by David Levy
I have now seen 83 eclipses during my life, ranging from total eclipses of the Sun (I’ve seen 11 of those) to, at the other extreme, penumbral eclipses of the Moon. And of all the different kinds of eclipses I have witnessed, these soft, gentle events in which the Earth’s shadow gently kisses the Moon are probably my favorite because they are so difficult to detect. My most recent eclipse was one of these, a penumbral lunar eclipse that took place in the predawn hours of March 23, 2016.
Eclipses are a cosmic coincidence. When the Moon passes through the Earth’s partial shadow, a penumbral eclipse occurs. If it passes through a portion of the Earth’s full or umbral shadow, there is a partial or total lunar eclipse. When the Moon passes in front of the Sun, it casts its own shadow on a portion of the Earth, and we can see a solar eclipse.
Even though almost 8/10ths of the Moon was covered by the shadow of the earth, or at least some of the shadow of the earth, this eclipse was almost impossible to detect. Without using a telescope, my friend Tim Hunter was unable to detect any shading at all. When I stepped out at 3:30 AM, more than an hour before the middle of the eclipse, the full moon looked like any other full moon; an hour later the moon looked exactly the same. But then I viewed the Moon through Pegasus, the 8 inch-diameter reflector telescope I have used since 1964. This telescope gave a slightly different interpretation to what I was seeing; instead of the clean lunar surface with which I was familiar, the entire southern hemisphere of the Moon looked slightly brownish. The view was ethereal, gorgeous, quite beyond description, and a wonder to behold. The photographs I took of that eclipse revealed no such darkening, at least not to the extent I could detect within the camera’s viewfinder. But visually, a definite slight shading was there.
The March 23 eclipse took place on our 19th wedding anniversary; in fact, as a date, March 23rd is one of the most interesting days of my life. On March 23, 1963, while a patient at the Jewish National Home for Asthmatic Children in Denver, I mapped the winter regions of the Milky Way with my small telescope. On March 23, 1990, I recorded my first observation of an explosion of Tombaugh’s star, the variable star Clyde Tombaugh discovered on photographic plates he had taken on March 23, 1931, exactly 59 years earlier. Most important for me, on March 23, 1993, using a telescope on Palomar Mountain in California, I exposed two wide-angle photographic films of a region of the sky containing the planet Jupiter. Two days later, Carolyn Shoemaker discovered a comet on those images. Subsequently named Shoemaker-Levy 9, this particular comet, whizzing through space at 140,000 miles per hour, collided with Jupiter in 1994, giving humanity’s first vision of an encounter between two large solar system objects. Perhaps it was another cosmic coincidence that Wendee and I chose that date to get married in 1997.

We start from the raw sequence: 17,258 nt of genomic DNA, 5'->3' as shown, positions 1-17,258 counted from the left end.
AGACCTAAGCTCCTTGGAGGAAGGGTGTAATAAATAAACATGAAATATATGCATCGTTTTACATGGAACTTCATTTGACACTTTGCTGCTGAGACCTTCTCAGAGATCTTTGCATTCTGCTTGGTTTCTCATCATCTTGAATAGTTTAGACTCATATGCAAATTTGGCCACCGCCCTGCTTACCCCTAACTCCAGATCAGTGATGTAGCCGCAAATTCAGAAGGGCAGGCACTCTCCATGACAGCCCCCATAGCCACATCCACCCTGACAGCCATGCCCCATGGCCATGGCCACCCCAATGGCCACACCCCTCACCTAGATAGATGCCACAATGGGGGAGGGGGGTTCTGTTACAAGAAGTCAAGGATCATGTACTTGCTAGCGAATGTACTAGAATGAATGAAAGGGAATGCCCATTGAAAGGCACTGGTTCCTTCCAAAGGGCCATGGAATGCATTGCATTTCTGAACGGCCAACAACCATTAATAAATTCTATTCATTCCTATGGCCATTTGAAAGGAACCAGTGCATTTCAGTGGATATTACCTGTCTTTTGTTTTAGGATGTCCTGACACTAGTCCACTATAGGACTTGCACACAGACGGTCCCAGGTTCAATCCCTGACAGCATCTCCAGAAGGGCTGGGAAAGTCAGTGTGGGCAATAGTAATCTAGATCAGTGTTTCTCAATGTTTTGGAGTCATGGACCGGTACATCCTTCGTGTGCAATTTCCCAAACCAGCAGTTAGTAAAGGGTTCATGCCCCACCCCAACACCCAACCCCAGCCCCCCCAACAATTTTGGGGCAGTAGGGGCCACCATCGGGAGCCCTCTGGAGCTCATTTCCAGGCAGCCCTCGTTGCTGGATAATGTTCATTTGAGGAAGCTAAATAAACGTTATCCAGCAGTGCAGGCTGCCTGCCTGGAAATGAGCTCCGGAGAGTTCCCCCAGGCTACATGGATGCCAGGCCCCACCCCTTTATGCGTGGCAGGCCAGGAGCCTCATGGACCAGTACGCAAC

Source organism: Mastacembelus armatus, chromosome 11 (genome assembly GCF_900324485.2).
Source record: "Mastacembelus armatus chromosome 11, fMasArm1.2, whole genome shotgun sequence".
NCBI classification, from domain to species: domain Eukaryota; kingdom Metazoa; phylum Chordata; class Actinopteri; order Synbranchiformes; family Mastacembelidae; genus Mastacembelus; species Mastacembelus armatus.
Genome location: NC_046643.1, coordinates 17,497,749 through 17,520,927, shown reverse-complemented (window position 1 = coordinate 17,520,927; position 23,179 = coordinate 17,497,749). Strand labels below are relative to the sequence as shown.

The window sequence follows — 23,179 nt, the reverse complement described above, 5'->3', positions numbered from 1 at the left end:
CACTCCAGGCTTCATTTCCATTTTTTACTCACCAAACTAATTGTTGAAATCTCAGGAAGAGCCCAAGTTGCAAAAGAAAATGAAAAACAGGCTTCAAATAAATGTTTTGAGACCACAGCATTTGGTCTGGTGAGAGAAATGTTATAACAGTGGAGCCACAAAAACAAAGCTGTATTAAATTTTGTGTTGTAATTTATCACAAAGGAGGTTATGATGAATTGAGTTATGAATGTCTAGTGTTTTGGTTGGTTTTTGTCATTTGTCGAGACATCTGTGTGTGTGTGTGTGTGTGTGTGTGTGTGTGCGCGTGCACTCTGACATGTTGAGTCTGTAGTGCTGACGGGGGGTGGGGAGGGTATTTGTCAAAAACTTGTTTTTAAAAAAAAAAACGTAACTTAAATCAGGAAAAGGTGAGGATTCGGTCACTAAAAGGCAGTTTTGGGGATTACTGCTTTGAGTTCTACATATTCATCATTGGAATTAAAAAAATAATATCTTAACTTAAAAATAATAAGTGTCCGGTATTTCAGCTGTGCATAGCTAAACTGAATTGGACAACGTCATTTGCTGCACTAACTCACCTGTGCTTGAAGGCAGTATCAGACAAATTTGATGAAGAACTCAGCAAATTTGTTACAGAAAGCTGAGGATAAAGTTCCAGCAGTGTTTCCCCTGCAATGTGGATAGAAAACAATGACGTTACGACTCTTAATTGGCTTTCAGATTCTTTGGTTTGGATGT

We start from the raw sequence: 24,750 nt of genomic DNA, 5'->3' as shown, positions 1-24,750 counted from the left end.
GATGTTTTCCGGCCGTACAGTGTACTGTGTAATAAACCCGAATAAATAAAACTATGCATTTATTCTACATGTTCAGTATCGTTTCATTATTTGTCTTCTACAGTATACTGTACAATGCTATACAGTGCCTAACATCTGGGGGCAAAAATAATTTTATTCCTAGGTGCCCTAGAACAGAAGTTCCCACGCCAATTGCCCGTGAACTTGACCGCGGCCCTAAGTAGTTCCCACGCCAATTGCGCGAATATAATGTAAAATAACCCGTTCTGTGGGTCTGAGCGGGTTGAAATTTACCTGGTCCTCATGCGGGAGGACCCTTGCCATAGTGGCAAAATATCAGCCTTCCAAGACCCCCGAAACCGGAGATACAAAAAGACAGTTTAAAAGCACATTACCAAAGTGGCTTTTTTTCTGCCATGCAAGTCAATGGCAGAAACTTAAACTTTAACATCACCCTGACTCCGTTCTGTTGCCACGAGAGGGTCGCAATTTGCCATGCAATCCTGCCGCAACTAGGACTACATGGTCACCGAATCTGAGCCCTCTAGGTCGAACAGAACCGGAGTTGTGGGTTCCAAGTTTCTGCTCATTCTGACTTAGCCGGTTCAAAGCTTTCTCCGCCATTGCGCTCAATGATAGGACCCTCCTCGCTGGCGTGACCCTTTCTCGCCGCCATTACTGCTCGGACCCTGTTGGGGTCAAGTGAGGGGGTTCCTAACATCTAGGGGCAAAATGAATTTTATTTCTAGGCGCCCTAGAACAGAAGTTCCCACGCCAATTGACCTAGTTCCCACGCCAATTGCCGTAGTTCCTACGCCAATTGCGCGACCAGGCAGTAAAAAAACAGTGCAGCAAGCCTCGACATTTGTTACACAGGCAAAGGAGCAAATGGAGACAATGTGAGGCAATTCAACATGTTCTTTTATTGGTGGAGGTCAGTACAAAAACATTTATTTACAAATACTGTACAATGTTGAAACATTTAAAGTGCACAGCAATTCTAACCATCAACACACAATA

In 2006, I observed a very rare “total Penumbral” lunar eclipse during which the Moon grazed the edge of the Earth’s central shadow without actually involving itself in any of it. Although this eclipse was not visible from our Arizona home, it could be seen several hundred miles to the east. Accordingly, I made certain that I was on an American Airlines plane traveling from Tucson to Chicago at the time of the eclipse. This time the shading was obvious, although it was still a challenge to see. That eclipse took place in the early evening of March 14, 2006; just two weeks later, Wendee and I saw a second eclipse, this time a total eclipse of the Sun visible from the Aegean Sea off the eastern coast of Greece. I can write without hesitation that I do not know of a sight more awe-inspiring, more wonderful, more exciting, and more emotionally satisfying than the total phase of an eclipse of the Sun. Last month’s penumbral eclipse of the moon cannot compare to a total solar eclipse, but like its more famous kindred, such an eclipse also shows that the night sky is not static; the Sun, the Moon, and the planets appear to move in front of the more distant panorama of stars. Sometimes Mercury or (much less often) Venus will transit, or cross the face of, the Sun. Next month, on May 9, Mercury will transit the Sun. You’ll need a telescope and a proper filter to see it. Eclipses and transits are the result of the regular movements of the Sun and the Moon, and they prove that the sky is a place where wonderful things can happen.